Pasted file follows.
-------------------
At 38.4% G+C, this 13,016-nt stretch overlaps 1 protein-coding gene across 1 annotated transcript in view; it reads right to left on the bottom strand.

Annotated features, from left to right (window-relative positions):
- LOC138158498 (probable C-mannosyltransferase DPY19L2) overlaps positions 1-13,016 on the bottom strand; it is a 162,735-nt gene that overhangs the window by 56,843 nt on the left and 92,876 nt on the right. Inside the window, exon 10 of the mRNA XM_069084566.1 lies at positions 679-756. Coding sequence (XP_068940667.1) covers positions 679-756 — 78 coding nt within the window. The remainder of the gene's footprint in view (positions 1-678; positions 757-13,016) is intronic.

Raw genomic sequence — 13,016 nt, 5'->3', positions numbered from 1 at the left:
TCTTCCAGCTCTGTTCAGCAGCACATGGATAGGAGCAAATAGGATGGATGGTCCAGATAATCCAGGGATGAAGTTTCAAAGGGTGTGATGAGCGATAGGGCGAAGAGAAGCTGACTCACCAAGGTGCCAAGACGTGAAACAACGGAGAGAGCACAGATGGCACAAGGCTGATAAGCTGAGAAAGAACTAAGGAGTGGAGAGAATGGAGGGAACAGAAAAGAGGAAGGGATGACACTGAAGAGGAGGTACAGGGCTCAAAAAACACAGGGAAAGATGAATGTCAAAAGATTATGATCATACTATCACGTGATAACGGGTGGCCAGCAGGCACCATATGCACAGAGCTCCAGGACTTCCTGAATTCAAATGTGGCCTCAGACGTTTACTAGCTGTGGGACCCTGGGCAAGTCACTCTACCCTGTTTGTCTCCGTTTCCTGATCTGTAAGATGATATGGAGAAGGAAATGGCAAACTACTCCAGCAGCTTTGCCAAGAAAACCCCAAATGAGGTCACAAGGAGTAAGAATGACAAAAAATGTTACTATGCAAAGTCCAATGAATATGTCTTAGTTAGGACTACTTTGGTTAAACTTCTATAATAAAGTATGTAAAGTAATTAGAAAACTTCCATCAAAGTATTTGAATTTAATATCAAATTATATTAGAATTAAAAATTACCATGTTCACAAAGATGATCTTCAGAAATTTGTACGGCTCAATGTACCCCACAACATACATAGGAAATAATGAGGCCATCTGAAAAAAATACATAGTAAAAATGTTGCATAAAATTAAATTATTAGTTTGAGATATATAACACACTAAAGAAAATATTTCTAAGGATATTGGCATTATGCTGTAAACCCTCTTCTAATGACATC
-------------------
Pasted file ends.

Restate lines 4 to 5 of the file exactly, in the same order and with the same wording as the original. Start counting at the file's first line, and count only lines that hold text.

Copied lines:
Raw genomic sequence — 13,016 nt, 5'->3', positions numbered from 1 at the left:
TCTTCCAGCTCTGTTCAGCAGCACATGGATAGGAGCAAATAGGATGGATGGTCCAGATAATCCAGGGATGAAGTTTCAAAGGGTGTGATGAGCGATAGGGCGAAGAGAAGCTGACTCACCAAGGTGCCAAGACGTGAAACAACGGAGAGAGCACAGATGGCACAAGGCTGATAAGCTGAGAAAGAACTAAGGAGTGGAGAGAATGGAGGGAACAGAAAAGAGGAAGGGATGACACTGAAGAGGAGGTACAGGGCTCAAAAAACACAGGGAAAGATGAATGTCAAAAGATTATGATCATACTATCACGTGATAACGGGTGGCCAGCAGGCACCATATGCACAGAGCTCCAGGACTTCCTGAATTCAAATGTGGCCTCAGACGTTTACTAGCTGTGGGACCCTGGGCAAGTCACTCTACCCTGTTTGTCTCCGTTTCCTGATCTGTAAGATGATATGGAGAAGGAAATGGCAAACTACTCCAGCAGCTTTGCCAAGAAAACCCCAAATGAGGTCACAAGGAGTAAGAATGACAAAAAATGTTACTATGCAAAGTCCAATGAATATGTCTTAGTTAGGACTACTTTGGTTAAACTTCTATAATAAAGTATGTAAAGTAATTAGAAAACTTCCATCAAAGTATTTGAATTTAATATCAAATTATATTAGAATTAAAAATTACCATGTTCACAAAGATGATCTTCAGAAATTTGTACGGCTCAATGTACCCCACAACATACATAGGAAATAATGAGGCCATCTGAAAAAAATACATAGTAAAAATGTTGCATAAAATTAAATTATTAGTTTGAGATATATAACACACTAAAGAAAATATTTCTAAGGATATTGGCATTATGCTGTAAACCCTCTTCTAATGACATC